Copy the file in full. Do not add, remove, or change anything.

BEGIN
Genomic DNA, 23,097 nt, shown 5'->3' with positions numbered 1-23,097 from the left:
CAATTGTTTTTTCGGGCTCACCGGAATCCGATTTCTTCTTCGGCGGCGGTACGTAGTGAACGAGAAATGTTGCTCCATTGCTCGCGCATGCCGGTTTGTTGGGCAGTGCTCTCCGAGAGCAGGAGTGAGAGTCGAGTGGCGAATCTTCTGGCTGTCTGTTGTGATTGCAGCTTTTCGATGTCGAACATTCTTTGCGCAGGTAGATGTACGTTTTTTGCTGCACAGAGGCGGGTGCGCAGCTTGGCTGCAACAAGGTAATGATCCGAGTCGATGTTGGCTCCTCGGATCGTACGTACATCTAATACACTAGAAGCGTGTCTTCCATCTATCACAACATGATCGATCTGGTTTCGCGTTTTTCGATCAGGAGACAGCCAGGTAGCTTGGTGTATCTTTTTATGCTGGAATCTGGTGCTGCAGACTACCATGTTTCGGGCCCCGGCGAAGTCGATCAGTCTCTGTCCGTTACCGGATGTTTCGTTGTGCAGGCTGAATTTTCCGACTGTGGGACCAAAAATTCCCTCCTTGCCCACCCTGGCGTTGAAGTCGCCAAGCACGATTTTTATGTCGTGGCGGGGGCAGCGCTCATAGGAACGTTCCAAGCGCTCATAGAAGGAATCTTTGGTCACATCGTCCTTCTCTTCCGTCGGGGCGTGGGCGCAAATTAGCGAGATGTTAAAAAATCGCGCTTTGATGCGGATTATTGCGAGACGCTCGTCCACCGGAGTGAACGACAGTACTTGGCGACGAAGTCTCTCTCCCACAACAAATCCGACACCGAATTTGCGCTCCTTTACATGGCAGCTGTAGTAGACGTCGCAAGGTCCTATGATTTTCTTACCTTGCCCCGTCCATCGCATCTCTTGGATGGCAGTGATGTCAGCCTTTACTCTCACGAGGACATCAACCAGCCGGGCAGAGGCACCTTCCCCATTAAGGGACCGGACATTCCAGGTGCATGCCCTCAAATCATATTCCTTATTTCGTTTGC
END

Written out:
Genomic DNA, 23,097 nt, shown 5'->3' with positions numbered 1-23,097 from the left:
CAATTGTTTTTTCGGGCTCACCGGAATCCGATTTCTTCTTCGGCGGCGGTACGTAGTGAACGAGAAATGTTGCTCCATTGCTCGCGCATGCCGGTTTGTTGGGCAGTGCTCTCCGAGAGCAGGAGTGAGAGTCGAGTGGCGAATCTTCTGGCTGTCTGTTGTGATTGCAGCTTTTCGATGTCGAACATTCTTTGCGCAGGTAGATGTACGTTTTTTGCTGCACAGAGGCGGGTGCGCAGCTTGGCTGCAACAAGGTAATGATCCGAGTCGATGTTGGCTCCTCGGATCGTACGTACATCTAATACACTAGAAGCGTGTCTTCCATCTATCACAACATGATCGATCTGGTTTCGCGTTTTTCGATCAGGAGACAGCCAGGTAGCTTGGTGTATCTTTTTATGCTGGAATCTGGTGCTGCAGACTACCATGTTTCGGGCCCCGGCGAAGTCGATCAGTCTCTGTCCGTTACCGGATGTTTCGTTGTGCAGGCTGAATTTTCCGACTGTGGGACCAAAAATTCCCTCCTTGCCCACCCTGGCGTTGAAGTCGCCAAGCACGATTTTTATGTCGTGGCGGGGGCAGCGCTCATAGGAACGTTCCAAGCGCTCATAGAAGGAATCTTTGGTCACATCGTCCTTCTCTTCCGTCGGGGCGTGGGCGCAAATTAGCGAGATGTTAAAAAATCGCGCTTTGATGCGGATTATTGCGAGACGCTCGTCCACCGGAGTGAACGACAGTACTTGGCGACGAAGTCTCTCTCCCACAACAAATCCGACACCGAATTTGCGCTCCTTTACATGGCAGCTGTAGTAGACGTCGCAAGGTCCTATGATTTTCTTACCTTGCCCCGTCCATCGCATCTCTTGGATGGCAGTGATGTCAGCCTTTACTCTCACGAGGACATCAACCAGCCGGGCAGAGGCACCTTCCCCATTAAGGGACCGGACATTCCAGGTGCATGCCCTCAAATCATATTCCTTATTTCGTTTGC